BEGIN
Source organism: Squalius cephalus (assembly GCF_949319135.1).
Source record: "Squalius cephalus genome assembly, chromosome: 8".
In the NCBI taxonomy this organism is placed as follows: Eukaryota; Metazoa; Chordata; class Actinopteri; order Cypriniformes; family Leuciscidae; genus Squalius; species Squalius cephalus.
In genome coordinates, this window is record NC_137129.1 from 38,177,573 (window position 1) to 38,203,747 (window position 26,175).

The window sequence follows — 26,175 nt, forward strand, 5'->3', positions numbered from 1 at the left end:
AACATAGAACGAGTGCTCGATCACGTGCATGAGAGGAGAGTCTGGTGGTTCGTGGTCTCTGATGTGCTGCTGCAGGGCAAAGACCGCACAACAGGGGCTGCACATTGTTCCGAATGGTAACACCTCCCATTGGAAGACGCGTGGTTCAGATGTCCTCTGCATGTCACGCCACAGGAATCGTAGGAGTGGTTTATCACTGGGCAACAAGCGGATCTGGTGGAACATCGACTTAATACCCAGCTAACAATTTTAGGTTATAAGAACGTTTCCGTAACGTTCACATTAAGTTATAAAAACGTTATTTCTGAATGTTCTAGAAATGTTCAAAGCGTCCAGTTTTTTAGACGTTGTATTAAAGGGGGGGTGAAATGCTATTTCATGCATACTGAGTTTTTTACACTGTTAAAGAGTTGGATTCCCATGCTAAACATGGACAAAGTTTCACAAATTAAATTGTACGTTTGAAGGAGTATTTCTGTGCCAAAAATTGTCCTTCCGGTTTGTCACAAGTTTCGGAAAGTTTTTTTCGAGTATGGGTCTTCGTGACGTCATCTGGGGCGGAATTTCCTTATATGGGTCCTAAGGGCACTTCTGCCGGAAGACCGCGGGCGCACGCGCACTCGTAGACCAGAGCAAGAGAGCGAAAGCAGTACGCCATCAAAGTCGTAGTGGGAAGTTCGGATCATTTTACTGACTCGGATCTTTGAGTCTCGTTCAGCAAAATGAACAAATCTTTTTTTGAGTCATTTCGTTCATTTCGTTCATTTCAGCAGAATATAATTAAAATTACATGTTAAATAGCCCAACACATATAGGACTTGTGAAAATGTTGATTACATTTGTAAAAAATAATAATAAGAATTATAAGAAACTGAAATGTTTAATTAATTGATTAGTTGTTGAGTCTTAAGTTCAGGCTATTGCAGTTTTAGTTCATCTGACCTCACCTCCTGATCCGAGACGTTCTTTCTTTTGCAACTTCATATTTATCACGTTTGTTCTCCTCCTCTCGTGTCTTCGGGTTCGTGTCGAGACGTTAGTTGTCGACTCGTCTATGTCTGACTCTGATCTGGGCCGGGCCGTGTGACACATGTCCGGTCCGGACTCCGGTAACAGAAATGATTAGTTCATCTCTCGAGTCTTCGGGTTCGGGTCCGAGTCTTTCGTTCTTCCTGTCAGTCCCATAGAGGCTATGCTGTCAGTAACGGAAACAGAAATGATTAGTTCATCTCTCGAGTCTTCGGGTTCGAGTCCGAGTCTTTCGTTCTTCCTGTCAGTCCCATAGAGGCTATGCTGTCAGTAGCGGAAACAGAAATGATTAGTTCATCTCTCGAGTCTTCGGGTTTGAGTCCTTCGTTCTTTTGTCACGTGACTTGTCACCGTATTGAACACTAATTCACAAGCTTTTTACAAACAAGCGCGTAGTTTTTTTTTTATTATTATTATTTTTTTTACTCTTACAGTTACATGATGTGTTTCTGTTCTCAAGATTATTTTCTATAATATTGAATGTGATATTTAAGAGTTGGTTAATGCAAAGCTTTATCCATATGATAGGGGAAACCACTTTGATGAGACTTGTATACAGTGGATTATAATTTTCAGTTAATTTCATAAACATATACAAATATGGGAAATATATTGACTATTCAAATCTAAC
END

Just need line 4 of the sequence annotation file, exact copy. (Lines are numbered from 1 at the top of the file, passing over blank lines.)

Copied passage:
In genome coordinates, this window is record NC_137129.1 from 38,177,573 (window position 1) to 38,203,747 (window position 26,175).